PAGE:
Tribune. This year, Europe’s 71st birthday (May 9, 1950) echoed the first anniversary of the European recovery plan, which symbolizes the colossal panoply of public policies deployed in response to the health, economic and social crisis of the coronavirus. . However, the response to Covid-19 has highlighted several structural weaknesses that have appeared in the recent history of Europeans.
Thus, the vaccination policy is revealing. The group purchasing of vaccines was a very good initiative. If there had not been this strategy of group purchasing of vaccines, the member states of the European Union would have placed their orders in dispersed order and would have competed with each other.
The European Commission acting for the 27 has also sought to obtain the lowest possible prices. Considering the health emergency, it was a bad idea. But Brussels wanted to negotiate prices as fair as possible to be in tune with a significant part of European public opinion wary of the enormous profits that certain pharmaceutical companies might be going to make with the vaccination against the epidemic.
Short-sighted and without strategic or prospective vision
The Europeans, unlike the Israelis and the British, have finally refused to use the so-called “emergency marketing authorization” procedure for vaccines against Covid-19. They used a conditional marketing authorization, after having carefully studied the scientific data. On this point, we cannot content ourselves with pointing out the European administration.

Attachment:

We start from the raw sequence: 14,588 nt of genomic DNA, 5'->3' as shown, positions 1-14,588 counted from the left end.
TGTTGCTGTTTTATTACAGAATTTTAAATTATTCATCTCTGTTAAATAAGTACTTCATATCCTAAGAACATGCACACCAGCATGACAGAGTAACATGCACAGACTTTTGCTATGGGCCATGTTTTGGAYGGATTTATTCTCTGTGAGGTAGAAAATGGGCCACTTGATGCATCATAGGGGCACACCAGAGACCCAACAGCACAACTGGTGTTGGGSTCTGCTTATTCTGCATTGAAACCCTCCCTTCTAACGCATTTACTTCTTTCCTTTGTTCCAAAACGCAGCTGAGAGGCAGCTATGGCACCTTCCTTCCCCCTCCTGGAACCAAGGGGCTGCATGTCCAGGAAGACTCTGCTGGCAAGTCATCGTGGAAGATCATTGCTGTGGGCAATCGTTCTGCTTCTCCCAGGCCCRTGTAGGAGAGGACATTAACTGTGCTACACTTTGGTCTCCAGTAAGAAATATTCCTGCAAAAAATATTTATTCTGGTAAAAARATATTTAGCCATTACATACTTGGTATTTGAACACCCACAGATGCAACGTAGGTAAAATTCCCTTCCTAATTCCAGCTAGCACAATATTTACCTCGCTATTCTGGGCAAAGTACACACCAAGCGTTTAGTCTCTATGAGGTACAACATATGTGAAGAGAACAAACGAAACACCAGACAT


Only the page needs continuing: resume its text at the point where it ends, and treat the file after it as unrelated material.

This decision taken by the Commission and the European governments all together reflects the fact that European society is characterized by a greater aversion to risk, and a lower appetite for innovation or for recklessness, than in the United Kingdom, United States or even China. Demographically aging, Europe has become a region of the world less bold than elsewhere.
Finally, the Europeans realized that in fifteen years, they got rid of the production of certain basic health products, such as masks. By aligning their industrial strategies on the international division of labor and the theory of the comparative advantage of nations which is optimized by world trade, Europeans (industrialists, banking sector, political authorities, consumers) believed themselves to be clever and economical; they were reckless, short-sighted and without strategic or forward-looking vision.
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